Memorial Minute

Bronson Clark,
October 6, 1918 - January 24, 2004

Bronson Clark was a beloved family man, Quaker leader, anti-war activist and successful businessman who dedicated his life to peace and justice in every arena. Born in Cleveland Heights, Ohio, Bronson graduated from Antioch College and married Eleanor Meanor in 1941. Through work with the Fellowship of Reconciliation he became a conscientious objector, protested compulsory conscription in World War II, and was imprisoned for his beliefs.
In his memoir, Not By Might, Bronson quotes a letter he wrote from prison in 1944 to his infant daughter, Mallory, about his hope for her future: “I see a world of constant strife and conflict. Although it will be a much different world than we know now, there will be great need for those who preach love and non-violence.... We must fight against bitterness and hatred toward any man, and must always be ready to examine our own lives for evil, and we must always maintain a sensitive conscience toward the misery and suffering of our fellow man.” After release from prison Bronson joined the American Friends Service Committee Ambulance Unit in China. At the end of the war President Truman granted him a full pardon, restoring all his civil rights.

After several other AFSC assignments, he and Eleanor and their growing family then moved to Oberlin, Ohio, where until 1961 he ran a successful public housing building company. From Ohio Bronson returned to service with the AFSC in Morocco and Algeria, assisting refugees fleeing the Algerian War. Returning from Africa, he became Vice-President of Gilford Instrument Laboratories, a company that developed biomedical instruments for hospitals and research use.

From 1968 to 1974, covering the years of growing US involvement in the Vietnam conflict, Bronson served as Executive Secretary of the American Friends Service Committee, headquartered in Philadelphia, Pennsylvania. In this service he spoke and traveled extensively, promoting humanitarian aid projects and activities against the war. These travels ultimately included a peacekeeping mission to Hanoi in 1973. During his time as AFSC Executive Secretary, he was also elected to the Council on Foreign Affairs and he led a Quaker delegation to the White House in 1969 to meet with Henry Kissinger.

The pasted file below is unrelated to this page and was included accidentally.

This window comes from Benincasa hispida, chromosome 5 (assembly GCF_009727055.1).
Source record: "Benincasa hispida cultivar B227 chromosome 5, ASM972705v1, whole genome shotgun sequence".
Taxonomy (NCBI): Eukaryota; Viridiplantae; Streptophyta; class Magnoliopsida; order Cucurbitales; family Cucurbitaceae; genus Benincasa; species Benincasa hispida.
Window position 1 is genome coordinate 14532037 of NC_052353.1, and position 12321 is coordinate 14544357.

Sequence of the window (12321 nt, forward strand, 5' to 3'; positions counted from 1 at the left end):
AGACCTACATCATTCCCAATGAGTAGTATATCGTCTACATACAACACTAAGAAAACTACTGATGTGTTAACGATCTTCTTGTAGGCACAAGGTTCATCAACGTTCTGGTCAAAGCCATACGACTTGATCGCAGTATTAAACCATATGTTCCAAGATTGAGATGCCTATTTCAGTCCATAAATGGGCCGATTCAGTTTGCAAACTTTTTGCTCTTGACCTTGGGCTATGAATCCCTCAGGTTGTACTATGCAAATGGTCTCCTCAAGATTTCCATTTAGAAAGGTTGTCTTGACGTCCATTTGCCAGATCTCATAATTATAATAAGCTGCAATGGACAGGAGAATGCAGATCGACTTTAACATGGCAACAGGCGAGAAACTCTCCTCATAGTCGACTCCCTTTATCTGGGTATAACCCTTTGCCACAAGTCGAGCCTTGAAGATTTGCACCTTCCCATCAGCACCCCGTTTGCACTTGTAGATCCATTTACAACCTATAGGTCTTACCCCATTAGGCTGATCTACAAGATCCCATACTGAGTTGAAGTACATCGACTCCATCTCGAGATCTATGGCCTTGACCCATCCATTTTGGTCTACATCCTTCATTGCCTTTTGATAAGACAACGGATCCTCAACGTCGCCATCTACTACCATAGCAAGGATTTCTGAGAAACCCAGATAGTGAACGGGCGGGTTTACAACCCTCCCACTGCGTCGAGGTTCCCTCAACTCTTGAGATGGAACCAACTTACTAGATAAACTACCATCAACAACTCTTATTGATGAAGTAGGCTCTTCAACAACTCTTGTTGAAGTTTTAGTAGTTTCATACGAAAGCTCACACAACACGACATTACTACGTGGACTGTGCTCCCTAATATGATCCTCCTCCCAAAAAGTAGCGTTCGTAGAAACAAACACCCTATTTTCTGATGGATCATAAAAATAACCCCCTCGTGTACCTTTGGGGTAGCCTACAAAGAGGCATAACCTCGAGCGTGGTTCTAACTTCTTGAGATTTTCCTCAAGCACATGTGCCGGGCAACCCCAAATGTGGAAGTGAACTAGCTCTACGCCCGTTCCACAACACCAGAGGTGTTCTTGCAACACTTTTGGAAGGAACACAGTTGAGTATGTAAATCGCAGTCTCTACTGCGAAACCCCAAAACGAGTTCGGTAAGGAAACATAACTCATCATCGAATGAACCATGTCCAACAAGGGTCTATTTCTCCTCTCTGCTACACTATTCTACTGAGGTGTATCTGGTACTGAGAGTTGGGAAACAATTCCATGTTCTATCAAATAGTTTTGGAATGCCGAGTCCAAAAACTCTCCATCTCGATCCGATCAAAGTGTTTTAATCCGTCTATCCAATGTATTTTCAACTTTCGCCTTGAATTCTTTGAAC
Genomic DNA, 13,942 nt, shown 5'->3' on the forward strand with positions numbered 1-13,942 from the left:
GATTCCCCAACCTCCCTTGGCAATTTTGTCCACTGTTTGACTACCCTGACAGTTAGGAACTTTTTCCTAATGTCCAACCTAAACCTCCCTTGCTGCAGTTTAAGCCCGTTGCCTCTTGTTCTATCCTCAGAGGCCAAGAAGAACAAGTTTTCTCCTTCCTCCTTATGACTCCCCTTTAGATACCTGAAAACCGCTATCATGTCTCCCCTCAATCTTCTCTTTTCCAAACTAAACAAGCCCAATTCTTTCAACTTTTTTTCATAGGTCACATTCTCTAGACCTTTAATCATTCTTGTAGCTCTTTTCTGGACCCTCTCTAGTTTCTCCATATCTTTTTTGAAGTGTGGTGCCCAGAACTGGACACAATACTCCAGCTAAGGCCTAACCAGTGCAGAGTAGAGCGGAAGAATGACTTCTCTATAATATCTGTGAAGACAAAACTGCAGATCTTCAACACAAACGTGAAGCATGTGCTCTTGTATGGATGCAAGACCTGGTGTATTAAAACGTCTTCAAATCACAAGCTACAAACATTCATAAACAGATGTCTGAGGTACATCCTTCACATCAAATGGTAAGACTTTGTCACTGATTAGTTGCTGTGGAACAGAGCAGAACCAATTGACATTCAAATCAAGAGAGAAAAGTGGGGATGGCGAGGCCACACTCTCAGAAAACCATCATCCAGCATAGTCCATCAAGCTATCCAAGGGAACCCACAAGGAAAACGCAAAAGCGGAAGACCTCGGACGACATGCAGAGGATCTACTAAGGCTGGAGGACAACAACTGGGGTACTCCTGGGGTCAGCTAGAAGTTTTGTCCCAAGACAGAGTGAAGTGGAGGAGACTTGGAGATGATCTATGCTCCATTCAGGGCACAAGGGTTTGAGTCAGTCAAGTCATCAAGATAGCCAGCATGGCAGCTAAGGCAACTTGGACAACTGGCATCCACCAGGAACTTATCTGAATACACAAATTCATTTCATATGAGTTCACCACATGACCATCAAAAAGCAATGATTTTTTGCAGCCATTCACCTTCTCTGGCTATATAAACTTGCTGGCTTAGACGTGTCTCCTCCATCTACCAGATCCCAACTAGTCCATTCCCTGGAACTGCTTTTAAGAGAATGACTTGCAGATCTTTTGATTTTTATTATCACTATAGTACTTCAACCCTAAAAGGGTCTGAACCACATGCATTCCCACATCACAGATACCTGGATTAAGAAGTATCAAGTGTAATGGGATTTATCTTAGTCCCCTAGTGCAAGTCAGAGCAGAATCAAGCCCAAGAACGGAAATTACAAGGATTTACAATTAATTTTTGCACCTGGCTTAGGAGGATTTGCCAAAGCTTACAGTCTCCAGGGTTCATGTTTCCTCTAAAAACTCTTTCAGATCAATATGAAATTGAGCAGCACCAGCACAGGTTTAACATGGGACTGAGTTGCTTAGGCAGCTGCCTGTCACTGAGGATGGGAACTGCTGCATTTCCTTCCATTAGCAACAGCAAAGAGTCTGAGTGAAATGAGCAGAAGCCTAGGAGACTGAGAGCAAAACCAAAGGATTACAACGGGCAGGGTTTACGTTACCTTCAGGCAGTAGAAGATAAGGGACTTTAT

Bronson was an avid sailor and always loved the sea. Upon retiring from the AFSC in 1974 he and Eleanor followed their love of sailing and moved to Vinalhaven, Maine. There he helped local fishermen on the island start up a cooperative fast-freezing operation called Fox Island Fisheries. The couple moved to Rockport, Maine, in 1980 and transferred their memberships from Germantown to Midcoast Friends Meeting in 1984. Bronson served on the Board of Directors of Moss Tents and was a founding member of the Midcoast Forum on Foreign Affairs, an organization that encourages political education and debate.

Following Eleanor’s death in 1987 Bronson reconnected with Harriet Warner of Chapel Hill, North Carolina, a long-time family friend. They first met in Oberlin, Ohio, where Hattie worked with Eleanor on the local Head Start program. The two families became good friends in the years before the Clarks went to Philadelphia, and when Bronson and Eleanor traveled to Vietnam for six weeks in 1967, their daughter, Alison, stayed with Hattie and her family in Oberlin. Bronson and Hattie were married in 1989.

In the years that Bronson and Hattie had together, spending part of each year in Maine and part in North Carolina became the norm, visiting children and grandchildren en route. He was always very proud of his four daughters—Mallory, Jennifer, Melissa, and Alison—and of their accomplishments. Bronson was a regular seasonal member of Midcoast Meeting. He served on Ministry & Counsel and took an active role in the Monthly Meeting. During the last years of his deepening illness, Hattie was a loving, faithful caregiver, keeping in close touch with a wide circle of Bronson’s family and friends.

Bronson Clark will be remembered by all who were fortunate enough to know him. He was a man of piercing intellect, driving energy, and notable accomplishments, with a delightfully dry wit and a huge measure of compassion. The Meeting will miss him sorely.

Approved by Midcoast Monthly Meeting May 21, 2004, Barbara K. Foust and Ernest E. Foust, Co-clerks